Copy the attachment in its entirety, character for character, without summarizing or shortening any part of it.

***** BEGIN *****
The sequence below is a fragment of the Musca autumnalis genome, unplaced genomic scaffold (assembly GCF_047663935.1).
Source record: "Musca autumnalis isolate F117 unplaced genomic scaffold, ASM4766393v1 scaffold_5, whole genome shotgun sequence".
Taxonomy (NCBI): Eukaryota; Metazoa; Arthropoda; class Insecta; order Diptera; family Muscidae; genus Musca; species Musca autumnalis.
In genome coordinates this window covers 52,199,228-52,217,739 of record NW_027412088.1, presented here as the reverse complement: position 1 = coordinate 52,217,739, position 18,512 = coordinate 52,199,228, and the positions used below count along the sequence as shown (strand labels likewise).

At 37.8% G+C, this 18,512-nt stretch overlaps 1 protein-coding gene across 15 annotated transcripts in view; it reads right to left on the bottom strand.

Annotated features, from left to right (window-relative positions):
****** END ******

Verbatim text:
The sequence below is a fragment of the Musca autumnalis genome, unplaced genomic scaffold (assembly GCF_047663935.1).
Source record: "Musca autumnalis isolate F117 unplaced genomic scaffold, ASM4766393v1 scaffold_5, whole genome shotgun sequence".
Taxonomy (NCBI): Eukaryota; Metazoa; Arthropoda; class Insecta; order Diptera; family Muscidae; genus Musca; species Musca autumnalis.
In genome coordinates this window covers 52,199,228-52,217,739 of record NW_027412088.1, presented here as the reverse complement: position 1 = coordinate 52,217,739, position 18,512 = coordinate 52,199,228, and the positions used below count along the sequence as shown (strand labels likewise).

At 37.8% G+C, this 18,512-nt stretch overlaps 1 protein-coding gene across 15 annotated transcripts in view; it reads right to left on the bottom strand.

Annotated features, from left to right (window-relative positions):